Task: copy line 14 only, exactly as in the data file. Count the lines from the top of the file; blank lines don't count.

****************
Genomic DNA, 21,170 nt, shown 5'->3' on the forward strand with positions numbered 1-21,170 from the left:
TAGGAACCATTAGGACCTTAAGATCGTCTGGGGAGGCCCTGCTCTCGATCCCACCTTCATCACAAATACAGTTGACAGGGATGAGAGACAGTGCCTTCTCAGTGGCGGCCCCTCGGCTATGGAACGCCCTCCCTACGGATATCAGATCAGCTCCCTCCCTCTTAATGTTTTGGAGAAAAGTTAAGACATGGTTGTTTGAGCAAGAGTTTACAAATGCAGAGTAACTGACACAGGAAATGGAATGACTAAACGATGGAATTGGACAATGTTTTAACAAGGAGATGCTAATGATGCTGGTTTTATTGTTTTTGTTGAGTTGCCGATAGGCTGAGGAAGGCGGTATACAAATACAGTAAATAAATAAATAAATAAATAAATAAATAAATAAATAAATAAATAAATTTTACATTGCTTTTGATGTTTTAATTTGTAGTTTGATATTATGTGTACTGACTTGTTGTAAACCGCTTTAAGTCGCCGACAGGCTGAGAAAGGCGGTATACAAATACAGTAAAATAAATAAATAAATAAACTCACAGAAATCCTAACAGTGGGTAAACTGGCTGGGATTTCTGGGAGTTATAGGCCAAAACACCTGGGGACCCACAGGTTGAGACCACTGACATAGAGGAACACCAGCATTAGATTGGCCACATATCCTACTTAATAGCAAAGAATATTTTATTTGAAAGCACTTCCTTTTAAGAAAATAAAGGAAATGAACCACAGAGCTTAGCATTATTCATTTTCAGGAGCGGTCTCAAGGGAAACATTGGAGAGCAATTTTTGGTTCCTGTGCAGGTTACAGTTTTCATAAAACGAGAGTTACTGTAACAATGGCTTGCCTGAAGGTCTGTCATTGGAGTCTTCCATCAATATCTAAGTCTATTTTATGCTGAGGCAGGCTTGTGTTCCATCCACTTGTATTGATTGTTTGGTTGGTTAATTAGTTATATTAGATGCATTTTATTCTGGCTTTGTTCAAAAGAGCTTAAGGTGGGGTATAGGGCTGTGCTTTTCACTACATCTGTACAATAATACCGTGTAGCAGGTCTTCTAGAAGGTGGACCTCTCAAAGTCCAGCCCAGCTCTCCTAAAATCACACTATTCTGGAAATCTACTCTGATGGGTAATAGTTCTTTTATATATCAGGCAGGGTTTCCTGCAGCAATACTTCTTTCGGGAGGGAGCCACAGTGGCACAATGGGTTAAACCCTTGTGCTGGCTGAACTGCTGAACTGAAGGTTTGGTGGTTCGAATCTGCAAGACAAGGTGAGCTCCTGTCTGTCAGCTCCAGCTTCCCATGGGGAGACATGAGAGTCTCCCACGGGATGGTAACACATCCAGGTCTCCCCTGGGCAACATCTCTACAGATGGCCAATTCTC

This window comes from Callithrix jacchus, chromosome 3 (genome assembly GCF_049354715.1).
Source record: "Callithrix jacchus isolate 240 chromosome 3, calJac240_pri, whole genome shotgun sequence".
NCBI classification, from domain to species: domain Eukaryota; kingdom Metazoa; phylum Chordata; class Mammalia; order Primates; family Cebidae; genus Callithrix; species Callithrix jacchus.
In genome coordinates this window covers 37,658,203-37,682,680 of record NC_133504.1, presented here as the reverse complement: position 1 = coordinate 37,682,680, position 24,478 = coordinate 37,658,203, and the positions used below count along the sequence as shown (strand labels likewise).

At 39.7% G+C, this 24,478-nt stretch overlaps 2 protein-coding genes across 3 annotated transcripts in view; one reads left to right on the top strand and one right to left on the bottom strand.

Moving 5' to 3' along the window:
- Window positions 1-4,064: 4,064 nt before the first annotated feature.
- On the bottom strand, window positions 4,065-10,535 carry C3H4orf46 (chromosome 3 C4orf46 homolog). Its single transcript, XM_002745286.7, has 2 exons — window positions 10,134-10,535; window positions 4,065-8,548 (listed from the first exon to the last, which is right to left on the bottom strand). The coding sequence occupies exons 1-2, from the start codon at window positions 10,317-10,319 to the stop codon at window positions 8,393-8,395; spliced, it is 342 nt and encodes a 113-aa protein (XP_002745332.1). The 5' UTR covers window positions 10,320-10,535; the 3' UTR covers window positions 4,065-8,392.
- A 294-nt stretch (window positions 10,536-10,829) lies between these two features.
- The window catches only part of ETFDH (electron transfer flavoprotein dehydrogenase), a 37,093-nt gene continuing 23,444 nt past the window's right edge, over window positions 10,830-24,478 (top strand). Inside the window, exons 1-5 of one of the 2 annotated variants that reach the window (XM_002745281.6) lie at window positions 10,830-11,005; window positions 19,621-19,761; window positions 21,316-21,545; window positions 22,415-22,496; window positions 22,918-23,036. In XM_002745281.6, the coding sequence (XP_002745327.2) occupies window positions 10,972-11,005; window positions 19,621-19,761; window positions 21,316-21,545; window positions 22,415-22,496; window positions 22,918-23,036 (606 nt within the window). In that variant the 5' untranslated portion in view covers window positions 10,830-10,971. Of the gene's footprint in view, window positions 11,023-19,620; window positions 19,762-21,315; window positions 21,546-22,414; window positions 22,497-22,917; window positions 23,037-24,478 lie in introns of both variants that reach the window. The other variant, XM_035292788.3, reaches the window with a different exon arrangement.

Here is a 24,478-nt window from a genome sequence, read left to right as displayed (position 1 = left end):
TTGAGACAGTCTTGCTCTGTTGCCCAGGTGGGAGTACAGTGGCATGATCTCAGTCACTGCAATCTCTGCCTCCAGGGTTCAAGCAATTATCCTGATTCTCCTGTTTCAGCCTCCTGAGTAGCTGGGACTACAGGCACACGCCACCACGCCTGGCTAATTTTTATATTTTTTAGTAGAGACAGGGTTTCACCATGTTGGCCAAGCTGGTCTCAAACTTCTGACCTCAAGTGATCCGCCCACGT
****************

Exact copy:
TTGAGACAGTCTTGCTCTGTTGCCCAGGTGGGAGTACAGTGGCATGATCTCAGTCACTGCAATCTCTGCCTCCAGGGTTCAAGCAATTATCCTGATTCTCCTGTTTCAGCCTCCTGAGTAGCTGGGACTACAGGCACACGCCACCACGCCTGGCTAATTTTTATATTTTTTAGTAGAGACAGGGTTTCACCATGTTGGCCAAGCTGGTCTCAAACTTCTGACCTCAAGTGATCCGCCCACGT